Natrona County residents charged with alcohol-related offenses will continue to have their matters heard at the alcohol court after Casper City Council unanimously moved to keep the court open at their Tuesday night work session.
The alcohol court, which is a part of the municipal court, was established in December 2012 to ensure that those convicted of driving under the influence receive consistently strict punishments, closely supervised probation and counseling services to prevent them from reoffending.
The council discussed Tuesday whether this new tactic of handling DUI cases has been effective.
Municipal Court Judge Keith Nachbar told council the alcohol court has made significant progress: Natrona County had 544 DUI arrests in 2012 and 304 DUI arrests in 2016.
Although the judge acknowledged that it’s impossible to prove that the lower DUI rate is directly related to the creation of the alcohol court, he said it was a logical conclusion to reach.
“What [else] have we done differently?” he asked.
Stating that alcohol abuse is a “big problem” in Natrona County, Councilman Charlie Powell said he favored keeping the court open.
Powell said he’s noticed more cars remain parked at bars in the early morning hours, which he think indicates people are taking driving home drunk more seriously. “The first DUI is a four fire alarm,” he added, explaining that people have usually driven drunk dozens of times before they get caught.
Councilman Chris Walsh agreed and passionately warned council that closing the alcohol court would send a message to citizens that the city is “apathetic” towards drunk driving.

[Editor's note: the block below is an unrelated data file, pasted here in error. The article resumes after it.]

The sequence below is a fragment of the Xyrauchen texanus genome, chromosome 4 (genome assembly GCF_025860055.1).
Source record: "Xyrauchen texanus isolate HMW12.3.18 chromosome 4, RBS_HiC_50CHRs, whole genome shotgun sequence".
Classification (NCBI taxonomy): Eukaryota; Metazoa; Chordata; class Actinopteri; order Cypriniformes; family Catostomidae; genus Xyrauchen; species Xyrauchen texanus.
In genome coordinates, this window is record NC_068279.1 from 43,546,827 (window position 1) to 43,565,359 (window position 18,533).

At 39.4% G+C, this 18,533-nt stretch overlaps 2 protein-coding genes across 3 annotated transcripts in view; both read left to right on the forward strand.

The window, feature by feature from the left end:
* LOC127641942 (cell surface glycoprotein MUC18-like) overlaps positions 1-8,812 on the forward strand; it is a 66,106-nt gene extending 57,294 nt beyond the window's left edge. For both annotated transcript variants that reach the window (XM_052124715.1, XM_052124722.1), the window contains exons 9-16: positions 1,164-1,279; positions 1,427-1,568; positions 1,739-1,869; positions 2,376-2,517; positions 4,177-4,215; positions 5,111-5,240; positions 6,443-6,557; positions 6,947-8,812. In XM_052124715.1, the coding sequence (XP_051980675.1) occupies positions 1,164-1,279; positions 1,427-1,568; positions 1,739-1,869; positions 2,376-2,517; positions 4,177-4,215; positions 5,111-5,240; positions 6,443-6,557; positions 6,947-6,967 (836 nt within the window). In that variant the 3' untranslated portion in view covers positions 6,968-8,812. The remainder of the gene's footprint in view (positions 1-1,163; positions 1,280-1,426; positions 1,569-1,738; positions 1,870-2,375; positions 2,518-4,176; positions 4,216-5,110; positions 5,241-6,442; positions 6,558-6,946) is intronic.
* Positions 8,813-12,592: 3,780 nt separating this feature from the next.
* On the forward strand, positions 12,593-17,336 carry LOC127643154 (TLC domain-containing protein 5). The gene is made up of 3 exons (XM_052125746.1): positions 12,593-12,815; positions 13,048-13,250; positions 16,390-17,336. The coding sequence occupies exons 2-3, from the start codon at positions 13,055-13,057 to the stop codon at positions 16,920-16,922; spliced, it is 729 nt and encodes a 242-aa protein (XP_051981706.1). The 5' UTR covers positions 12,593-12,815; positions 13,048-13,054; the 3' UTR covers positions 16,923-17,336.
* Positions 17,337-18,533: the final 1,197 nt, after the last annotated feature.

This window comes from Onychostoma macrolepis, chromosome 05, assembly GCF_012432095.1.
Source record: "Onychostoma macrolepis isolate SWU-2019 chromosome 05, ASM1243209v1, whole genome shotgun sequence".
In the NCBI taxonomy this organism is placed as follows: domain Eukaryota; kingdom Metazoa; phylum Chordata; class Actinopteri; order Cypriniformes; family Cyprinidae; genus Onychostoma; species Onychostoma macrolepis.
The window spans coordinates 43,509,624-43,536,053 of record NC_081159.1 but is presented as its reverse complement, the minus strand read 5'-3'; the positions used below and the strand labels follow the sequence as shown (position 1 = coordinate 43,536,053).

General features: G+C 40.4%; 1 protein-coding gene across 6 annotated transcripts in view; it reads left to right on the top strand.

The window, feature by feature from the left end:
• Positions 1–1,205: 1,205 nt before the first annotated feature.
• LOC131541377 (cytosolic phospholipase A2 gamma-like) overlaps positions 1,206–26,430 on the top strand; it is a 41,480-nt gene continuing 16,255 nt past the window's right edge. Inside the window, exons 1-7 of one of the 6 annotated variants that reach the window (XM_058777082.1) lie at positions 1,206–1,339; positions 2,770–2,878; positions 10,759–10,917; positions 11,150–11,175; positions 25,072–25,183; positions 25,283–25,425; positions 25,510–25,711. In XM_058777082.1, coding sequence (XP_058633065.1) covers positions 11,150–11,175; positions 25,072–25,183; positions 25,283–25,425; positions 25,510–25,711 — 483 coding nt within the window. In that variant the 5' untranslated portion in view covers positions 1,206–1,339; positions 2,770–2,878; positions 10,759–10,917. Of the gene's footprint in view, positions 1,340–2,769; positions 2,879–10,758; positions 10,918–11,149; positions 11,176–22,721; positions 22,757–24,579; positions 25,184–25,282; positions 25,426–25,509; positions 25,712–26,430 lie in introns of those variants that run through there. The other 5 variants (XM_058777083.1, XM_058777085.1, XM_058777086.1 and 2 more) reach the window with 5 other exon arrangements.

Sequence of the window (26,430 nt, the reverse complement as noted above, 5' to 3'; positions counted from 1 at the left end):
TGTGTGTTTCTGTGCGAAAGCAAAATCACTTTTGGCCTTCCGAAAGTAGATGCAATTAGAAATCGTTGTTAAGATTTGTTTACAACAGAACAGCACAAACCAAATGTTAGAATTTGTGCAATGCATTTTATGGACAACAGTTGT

Walsh, a former police chief, was among the officials who initially pushed council to create the court in 2012.
Although Councilman Dallas Laird ultimately supported keeping the court open, he said it needs to employee full-time judges.
Three part-time judges currently preside over the court, which Laird said was unprofessional.
“Part-time judges are a thing of the past,” said Laird, who is also a local attorney.
He also pointed out that many of Wyoming’s younger residents have been moving out of the state in recent years, which he said may have played a role in the falling DUI rates.
However, Laird also agreed with the rest of council that alcohol-related crime is a serious problem.
Determining whether the alcohol court saves or costs the city money is difficult, according to public memo from Pete Meyers, the city’s assistant support services director.
Closing the court might reduce staffing needs, said Meyers, but if it led to more DUIs, those cases would cost the city money to prosecute.
However, Vice Mayor Ray Pacheco said Tuesday that the issue of cost is irrelevant, because protecting citizens from being killed by a drunk driver is essential. The rest of council concurred.